PBS: Escaping Eritrea … [Read More...] about ካብ ውሽጢ ቤት ማእሰርታት ኤርትራ
The world has not seen this much tumult for a generation. The once-heralded Arab Spring has given way almost everywhere to conflict and repression. Islamist extremists commit mass atrocities and threaten civilians throughout the Middle East and parts of Asia and Africa. Cold War-type tensions have revived over Ukraine, with even a civilian jetliner shot out of the sky. Sometimes it can seem as if the world is unraveling.
Many governments have responded to the turmoil by downplaying or abandoning human rights. Governments directly affected by the ferment are often eager for an excuse to suppress popular pressure for democratic change. Other influential governments are frequently more comfortable falling back on familiar relationships with autocrats than contending with the uncertainty of popular rule. Some of these governments continue to raise human rights concerns, but many appear to have concluded that today’s serious security threats must take precedence over human rights. In this difficult moment, they seem to argue, human rights must be put on the back burner, a luxury for less trying times.
That subordination of human rights is not only wrong, but also shortsighted and counterproductive. Human rights violations played a major role in spawning or aggravating most of today’s crises. Protecting human rights and enabling people to have a say in how their governments address the crises will be key to their resolution. Particularly in periods of challenges and difficult choices, human rights are an essential compass for political action.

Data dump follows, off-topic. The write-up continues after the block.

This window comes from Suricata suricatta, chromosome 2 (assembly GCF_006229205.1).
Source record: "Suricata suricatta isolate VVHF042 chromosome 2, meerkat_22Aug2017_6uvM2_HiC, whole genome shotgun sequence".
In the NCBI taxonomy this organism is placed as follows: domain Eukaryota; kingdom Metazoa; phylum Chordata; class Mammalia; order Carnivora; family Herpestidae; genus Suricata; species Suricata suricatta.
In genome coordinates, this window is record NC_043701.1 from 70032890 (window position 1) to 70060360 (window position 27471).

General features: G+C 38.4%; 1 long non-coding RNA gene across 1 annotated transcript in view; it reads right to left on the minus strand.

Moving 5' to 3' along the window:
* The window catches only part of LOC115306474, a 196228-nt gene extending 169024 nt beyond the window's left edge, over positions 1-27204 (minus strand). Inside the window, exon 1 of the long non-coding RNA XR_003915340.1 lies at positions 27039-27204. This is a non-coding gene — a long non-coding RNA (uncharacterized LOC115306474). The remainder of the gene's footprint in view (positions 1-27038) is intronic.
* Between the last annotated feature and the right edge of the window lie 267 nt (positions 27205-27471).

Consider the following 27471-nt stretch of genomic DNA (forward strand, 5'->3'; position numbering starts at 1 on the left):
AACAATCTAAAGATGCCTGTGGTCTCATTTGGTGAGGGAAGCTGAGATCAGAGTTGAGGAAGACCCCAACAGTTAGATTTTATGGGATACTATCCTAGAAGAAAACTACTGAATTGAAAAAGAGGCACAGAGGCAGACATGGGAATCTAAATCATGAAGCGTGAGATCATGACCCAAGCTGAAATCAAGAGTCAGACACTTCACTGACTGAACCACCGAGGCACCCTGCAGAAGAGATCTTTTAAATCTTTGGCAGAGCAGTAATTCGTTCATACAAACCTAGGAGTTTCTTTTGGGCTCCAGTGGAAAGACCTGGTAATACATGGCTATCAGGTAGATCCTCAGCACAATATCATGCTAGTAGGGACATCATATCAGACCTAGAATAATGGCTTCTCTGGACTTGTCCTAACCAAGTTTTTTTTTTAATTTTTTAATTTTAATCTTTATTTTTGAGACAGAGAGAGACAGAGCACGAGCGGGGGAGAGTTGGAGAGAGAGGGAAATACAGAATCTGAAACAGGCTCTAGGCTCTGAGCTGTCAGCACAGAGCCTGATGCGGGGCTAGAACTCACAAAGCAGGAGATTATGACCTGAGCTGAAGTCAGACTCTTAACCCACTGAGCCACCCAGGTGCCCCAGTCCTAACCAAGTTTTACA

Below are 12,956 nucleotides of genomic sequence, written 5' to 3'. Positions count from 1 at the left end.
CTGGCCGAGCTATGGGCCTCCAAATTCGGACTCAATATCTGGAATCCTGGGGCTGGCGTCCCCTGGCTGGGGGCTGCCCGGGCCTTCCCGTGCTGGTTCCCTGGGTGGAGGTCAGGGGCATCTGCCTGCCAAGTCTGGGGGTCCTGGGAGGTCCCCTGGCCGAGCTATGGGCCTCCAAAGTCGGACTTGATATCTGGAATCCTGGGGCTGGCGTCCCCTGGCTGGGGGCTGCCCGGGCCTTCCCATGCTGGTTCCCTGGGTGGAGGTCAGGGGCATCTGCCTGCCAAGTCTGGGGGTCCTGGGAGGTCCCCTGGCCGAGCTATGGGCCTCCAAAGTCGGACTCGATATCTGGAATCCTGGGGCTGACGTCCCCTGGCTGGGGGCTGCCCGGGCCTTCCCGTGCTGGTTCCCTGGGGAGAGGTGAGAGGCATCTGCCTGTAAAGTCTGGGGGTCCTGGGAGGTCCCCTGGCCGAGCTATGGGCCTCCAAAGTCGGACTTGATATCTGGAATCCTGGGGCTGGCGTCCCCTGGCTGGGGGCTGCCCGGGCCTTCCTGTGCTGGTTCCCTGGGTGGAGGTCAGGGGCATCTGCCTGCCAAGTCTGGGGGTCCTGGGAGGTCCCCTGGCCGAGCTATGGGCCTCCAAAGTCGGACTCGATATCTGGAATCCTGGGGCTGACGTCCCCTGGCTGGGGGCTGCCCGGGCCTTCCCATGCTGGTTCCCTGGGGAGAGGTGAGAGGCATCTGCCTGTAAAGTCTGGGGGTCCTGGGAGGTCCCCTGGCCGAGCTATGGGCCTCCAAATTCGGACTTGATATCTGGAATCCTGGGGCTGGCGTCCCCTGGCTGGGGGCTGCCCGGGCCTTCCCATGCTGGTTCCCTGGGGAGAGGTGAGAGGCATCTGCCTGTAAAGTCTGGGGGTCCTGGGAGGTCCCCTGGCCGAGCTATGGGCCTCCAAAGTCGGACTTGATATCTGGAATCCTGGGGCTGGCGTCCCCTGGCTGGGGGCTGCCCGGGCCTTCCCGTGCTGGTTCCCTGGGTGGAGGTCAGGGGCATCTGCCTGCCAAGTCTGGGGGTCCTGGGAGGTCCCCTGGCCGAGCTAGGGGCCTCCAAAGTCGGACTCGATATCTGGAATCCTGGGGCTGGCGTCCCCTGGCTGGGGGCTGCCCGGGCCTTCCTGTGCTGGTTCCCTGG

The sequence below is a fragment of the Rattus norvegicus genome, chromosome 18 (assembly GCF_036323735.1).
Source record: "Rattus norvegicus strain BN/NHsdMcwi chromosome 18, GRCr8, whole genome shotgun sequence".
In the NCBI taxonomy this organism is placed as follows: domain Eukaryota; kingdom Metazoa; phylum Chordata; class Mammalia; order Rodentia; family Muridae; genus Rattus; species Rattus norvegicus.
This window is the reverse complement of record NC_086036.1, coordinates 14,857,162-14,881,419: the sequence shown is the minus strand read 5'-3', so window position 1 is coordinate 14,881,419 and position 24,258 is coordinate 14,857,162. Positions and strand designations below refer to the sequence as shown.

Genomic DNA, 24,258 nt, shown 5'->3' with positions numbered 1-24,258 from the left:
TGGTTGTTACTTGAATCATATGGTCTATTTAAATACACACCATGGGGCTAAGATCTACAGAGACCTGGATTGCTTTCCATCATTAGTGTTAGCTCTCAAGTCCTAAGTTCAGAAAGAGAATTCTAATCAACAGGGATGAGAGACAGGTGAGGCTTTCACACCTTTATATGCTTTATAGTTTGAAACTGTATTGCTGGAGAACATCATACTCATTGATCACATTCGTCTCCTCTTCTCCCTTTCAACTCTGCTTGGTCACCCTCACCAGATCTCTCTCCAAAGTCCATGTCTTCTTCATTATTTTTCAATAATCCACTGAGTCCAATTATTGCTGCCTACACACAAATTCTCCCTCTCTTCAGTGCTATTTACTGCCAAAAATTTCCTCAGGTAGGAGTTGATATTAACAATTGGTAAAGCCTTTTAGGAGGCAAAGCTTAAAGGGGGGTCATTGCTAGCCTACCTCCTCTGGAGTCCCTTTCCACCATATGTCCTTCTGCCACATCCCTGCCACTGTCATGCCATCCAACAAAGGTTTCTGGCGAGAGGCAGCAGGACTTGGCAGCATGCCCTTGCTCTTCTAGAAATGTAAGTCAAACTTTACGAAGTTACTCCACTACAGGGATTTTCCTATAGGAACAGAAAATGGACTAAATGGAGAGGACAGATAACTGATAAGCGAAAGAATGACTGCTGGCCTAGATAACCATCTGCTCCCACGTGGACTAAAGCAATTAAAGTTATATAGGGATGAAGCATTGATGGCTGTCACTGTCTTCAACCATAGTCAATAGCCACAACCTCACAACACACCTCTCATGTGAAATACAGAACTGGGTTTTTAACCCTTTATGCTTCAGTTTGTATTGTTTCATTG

The Central Role of Human Rights: In all of these cases, policymakers inevitably can cite seemingly good reasons for downplaying human rights. Human rights require restraint that can feel antithetical to a “do what it takes” attitude that often prevails in the face of serious security challenges. But the last year  shows how short-sighted that reflex can be. Violations of human rights often sparked these security challenges, and their continued violation frequently aggravates them.
Human rights are not just arbitrary restraints on governments. They reflect fundamental values, widely shared and deeply held, imposing limits on the power of governments and essential safeguards for human dignity and autonomy. Betraying those values rarely turns out well. Meeting security challenges demands not only containing certain dangerous individuals but also rebuilding a moral fabric that underpins the social and political order.
The short-term gains of undermining those core values and the fundamental wisdom that they reflect are rarely worth the long-term price that must inevitably be paid. Rather than treating human rights as a chafing restraint on their latitude for action, policymakers would do better to recognize them as moral guides as well as legal obligations. The results are likely to be both the right, and the most effective, thing to do.
Kenneth Roth is the executive director of Human Rights Watch, in World Report 2015- Human Rights Watch